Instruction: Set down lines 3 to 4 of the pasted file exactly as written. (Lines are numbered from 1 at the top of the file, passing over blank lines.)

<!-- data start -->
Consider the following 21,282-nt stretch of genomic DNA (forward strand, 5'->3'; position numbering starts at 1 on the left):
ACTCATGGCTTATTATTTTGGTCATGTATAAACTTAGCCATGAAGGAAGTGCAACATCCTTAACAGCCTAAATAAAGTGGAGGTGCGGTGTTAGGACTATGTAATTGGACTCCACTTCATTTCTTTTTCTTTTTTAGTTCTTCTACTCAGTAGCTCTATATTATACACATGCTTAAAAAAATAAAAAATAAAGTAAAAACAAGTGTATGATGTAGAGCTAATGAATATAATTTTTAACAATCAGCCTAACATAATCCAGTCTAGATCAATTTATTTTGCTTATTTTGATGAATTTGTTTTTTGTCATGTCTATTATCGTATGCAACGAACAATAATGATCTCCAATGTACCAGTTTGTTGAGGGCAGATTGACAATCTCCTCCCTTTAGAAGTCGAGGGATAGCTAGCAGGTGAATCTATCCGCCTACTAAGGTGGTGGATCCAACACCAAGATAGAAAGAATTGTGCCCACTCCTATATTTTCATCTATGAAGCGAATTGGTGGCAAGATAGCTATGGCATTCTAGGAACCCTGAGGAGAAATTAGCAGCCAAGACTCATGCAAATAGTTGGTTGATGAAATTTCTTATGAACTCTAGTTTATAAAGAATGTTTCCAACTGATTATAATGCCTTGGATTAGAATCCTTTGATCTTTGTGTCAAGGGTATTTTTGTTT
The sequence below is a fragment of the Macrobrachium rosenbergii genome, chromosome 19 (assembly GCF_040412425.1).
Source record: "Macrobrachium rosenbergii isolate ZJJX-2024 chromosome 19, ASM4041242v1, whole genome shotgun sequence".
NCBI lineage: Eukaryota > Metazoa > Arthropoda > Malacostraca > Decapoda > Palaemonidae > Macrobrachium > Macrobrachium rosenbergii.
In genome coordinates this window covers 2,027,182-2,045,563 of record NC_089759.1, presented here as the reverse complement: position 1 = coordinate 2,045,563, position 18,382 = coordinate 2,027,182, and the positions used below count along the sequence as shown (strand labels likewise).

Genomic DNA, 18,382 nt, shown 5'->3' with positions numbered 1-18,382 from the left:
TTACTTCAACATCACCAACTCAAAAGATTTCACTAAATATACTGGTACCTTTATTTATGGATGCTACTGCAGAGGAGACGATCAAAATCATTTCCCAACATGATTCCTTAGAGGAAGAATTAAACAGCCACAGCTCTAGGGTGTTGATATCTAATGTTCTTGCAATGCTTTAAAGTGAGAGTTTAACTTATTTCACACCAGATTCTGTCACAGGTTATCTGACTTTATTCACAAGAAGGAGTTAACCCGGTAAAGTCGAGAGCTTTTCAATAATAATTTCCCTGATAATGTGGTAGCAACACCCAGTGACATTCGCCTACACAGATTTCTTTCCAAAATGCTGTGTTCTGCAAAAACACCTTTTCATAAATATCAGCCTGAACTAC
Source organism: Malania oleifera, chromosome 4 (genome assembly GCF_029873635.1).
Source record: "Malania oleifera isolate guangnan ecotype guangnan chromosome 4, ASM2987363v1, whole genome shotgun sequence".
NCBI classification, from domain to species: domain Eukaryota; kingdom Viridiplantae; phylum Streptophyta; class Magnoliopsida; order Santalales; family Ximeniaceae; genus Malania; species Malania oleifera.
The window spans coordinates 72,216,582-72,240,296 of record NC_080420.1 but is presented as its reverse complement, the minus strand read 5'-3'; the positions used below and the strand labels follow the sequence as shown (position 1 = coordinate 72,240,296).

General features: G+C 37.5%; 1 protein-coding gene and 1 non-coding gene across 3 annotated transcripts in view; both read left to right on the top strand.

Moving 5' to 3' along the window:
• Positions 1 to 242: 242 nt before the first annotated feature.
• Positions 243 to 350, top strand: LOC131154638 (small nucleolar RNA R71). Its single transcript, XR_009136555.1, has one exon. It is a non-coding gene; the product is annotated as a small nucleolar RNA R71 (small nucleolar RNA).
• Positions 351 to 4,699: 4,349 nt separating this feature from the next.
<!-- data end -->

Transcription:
The sequence below is a fragment of the Macrobrachium rosenbergii genome, chromosome 19 (assembly GCF_040412425.1).
Source record: "Macrobrachium rosenbergii isolate ZJJX-2024 chromosome 19, ASM4041242v1, whole genome shotgun sequence".